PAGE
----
The Human Genome Project, initiated in the year 1991, generated numerous activities in the field of DNA sequencing. The project not only generated data on humans and model genomes but also paved way for the development of better technology and automated the process for obtaining sequenced data. The sequencing technique was developed by Sanger and he used dideoxynucleotide terminators for automated DNA sequencing. Today, automated DNA sequencers encompass a wide array of technologies. Initially, the technology was developed and marketed by PE Biosystems (Applied Biosystems).

The sequence fragments are detected in the electromagnetic spectrum with the use of fluorophores. The visible dyes found attached to the fragments of the DNA are primarily from rhodamine and fluorescein classes of dyes. The technology in the near infrared became popular during the 1980s; especially in the data recording and digital audio media.

DNA Sequencing Methods

DNA fragments are sequenced by two fundamental methods namely: the Sanger method and the Maxam-Gilbert method. In the Maxam-Gilbert method, the DNA is chemically degraded to identify its sequence. While, in the Sanger method, which is an enzymatic method uses the chain termination method mediated by dideoxynucleotide. Out of the methods, the Sanger process is the most widely used one by automated DNA sequencers.

Automated DNA Sequencing

Understanding automated DNA sequencing provided exciting opportunities in interpreting results, maximizing applications utility, and aid in correcting faulty data errors. All the automated DNA sequencers consist of three basic parts:
(1) a source to excite and a device to detect emission;
(2) a device separating the terminated DNA fragments (capillary electrophoresis or slab gel electrophoresis) working in conjugation with emission and the excitation device; and
(3) an emission signal processing unit, which give data output.

Among the many automated DNA sequencers, three major brands cover the near-infrared region. Model 4000, the first automated DNA sequencer, was introduced by LI-COR in 1993 and was later upgraded to Model 4200 in 1997. The other near-infrared sequencers include CEQ 2000, the Beckman Coulter Capillary System, and the Open Gene System. All these systems utilize infrared laser diodes (solid-state) and other detection systems. Among these systems, only the Beckman Coulter Capillary System is capillary electrophoresis based, while the other two systems are slab gel electrophoresis based. Since the first introduced DNA automated DNA sequencer was the LI-COR Model 4000, more data have been extracted from the LI-COR DNA sequencing system, when compared to the other two near-infrared systems.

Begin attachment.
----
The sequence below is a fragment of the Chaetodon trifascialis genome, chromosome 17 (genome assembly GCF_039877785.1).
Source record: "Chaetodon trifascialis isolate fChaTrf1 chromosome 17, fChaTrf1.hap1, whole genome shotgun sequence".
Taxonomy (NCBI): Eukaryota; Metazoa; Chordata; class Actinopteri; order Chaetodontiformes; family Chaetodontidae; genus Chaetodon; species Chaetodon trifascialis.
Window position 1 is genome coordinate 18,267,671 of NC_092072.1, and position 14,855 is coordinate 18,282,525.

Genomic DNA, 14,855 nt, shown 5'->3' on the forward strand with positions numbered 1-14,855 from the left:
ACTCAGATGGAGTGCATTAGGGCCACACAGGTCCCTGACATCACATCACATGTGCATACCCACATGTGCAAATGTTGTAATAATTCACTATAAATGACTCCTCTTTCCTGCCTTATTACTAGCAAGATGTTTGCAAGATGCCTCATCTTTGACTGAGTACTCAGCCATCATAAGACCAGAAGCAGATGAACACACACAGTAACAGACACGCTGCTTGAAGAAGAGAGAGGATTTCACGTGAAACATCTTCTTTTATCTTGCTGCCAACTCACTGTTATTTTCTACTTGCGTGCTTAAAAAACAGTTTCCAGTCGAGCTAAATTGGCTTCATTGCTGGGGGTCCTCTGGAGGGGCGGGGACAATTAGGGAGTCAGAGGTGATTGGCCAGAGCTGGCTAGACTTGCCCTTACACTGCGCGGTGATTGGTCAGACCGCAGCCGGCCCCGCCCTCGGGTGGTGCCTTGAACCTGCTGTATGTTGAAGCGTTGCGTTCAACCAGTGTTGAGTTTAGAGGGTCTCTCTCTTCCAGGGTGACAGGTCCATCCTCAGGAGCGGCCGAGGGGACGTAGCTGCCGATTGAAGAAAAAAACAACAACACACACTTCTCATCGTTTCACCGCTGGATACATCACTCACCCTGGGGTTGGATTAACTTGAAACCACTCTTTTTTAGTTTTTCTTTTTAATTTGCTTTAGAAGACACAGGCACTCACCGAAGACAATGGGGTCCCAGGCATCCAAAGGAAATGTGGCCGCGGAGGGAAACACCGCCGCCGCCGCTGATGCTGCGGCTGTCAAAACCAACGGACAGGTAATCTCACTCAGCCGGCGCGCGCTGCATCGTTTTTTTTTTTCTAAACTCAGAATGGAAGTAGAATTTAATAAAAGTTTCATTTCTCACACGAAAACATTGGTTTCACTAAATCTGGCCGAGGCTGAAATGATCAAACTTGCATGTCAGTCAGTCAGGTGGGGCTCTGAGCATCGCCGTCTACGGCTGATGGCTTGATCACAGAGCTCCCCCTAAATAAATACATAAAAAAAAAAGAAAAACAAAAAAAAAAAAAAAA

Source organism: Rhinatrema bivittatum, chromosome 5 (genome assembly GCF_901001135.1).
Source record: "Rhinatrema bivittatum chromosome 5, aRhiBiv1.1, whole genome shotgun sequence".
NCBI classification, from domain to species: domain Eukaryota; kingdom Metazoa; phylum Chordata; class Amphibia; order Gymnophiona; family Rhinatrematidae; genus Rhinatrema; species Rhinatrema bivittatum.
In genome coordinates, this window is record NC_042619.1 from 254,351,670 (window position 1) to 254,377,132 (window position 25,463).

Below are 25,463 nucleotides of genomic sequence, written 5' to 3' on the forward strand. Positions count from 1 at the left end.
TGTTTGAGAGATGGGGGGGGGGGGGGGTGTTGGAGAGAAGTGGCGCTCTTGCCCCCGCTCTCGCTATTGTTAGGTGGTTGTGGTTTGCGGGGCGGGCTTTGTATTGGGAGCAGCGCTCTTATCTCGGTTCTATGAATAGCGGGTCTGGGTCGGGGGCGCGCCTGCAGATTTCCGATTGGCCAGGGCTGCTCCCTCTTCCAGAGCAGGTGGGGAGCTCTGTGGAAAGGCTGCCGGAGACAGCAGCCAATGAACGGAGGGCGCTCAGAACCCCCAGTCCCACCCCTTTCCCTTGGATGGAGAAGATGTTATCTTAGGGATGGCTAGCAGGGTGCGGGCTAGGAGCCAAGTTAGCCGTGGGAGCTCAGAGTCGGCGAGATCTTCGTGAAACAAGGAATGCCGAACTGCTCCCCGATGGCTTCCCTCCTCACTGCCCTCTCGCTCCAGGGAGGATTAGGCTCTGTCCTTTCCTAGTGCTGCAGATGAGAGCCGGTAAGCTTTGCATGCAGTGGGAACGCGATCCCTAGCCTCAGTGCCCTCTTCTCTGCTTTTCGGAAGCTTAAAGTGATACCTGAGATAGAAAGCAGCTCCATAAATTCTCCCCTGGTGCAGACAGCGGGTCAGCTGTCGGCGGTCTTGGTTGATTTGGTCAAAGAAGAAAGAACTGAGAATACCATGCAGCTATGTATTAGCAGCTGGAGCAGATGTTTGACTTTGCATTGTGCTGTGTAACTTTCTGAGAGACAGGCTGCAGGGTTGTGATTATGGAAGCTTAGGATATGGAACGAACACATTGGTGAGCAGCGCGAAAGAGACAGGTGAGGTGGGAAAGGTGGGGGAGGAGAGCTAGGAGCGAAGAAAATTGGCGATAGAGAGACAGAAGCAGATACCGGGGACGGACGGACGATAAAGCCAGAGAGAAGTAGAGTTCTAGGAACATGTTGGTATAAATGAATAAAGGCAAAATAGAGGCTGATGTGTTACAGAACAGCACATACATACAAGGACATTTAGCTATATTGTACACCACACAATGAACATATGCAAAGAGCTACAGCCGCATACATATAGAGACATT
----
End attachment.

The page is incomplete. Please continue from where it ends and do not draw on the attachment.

LI-COR Technology

The LI-COR instrument consists of three basic elements. The source of excitation is a solid-state near-infrared laser while the detector source is a solid-state silicon- avalanche diode.

The upgraded model, LI-COR Model 4200 has either a single-laser scanning instrument (single excitation source) or a dual-laser scanning instrument (dual excitation source). The detector, a microscope, is mounted at 56 degrees (Brewster's angle) to the light emitted from the laser diode beam at the observation point. Among the two laser diodes, one is maximized of about 40 nm with maximum at 780 nm, while the other has a maximum at 680nm. Using appropriate filters, the detectors sensitivities are maximized 820 nm and 720 nm respectively.

The detector and the belt are driven by the laser back and forth scanning the electrophoretic gel apparatus mounted in the front. Since the lasers are solid-state diodes and detectors are silicon-avalanche photodiodes, they have long durability.

OpenGene Technology

A small dialysis system was introduced by Visible Genetics in the year 1997 and it was called as OpenGene System. This technology uses 16 diode lasers the entire same wavelength (676 nm) for all the 16 lanes. The two primary dyes used with this system are Cy5.5 (absorption maximum at 760 nm and emission maximum at 694 nm) and Cy5 (absorbance maximum at 650 nm and emission maximum at 670 nm). Since the instrument is small, it is used in diagnostic applications.

Beckman Coulters' Technology

In 1998, the CEQ 2000 was introduced by Beckman Coulters' Bioresearch Division. This instrument has eight capillaries and has laser diodes at a maximum range of 700 and 800 nm. This system utilizes four-dye one lane chemistry like the Applied Systems Model 3700.

The use of near-infrared dyes in detecting fluorescence in automated DNA sequencing systems has many advantages. Near-infrared detection offers researchers with potential alternatives to use visible-wavelength fluorescent dyes.

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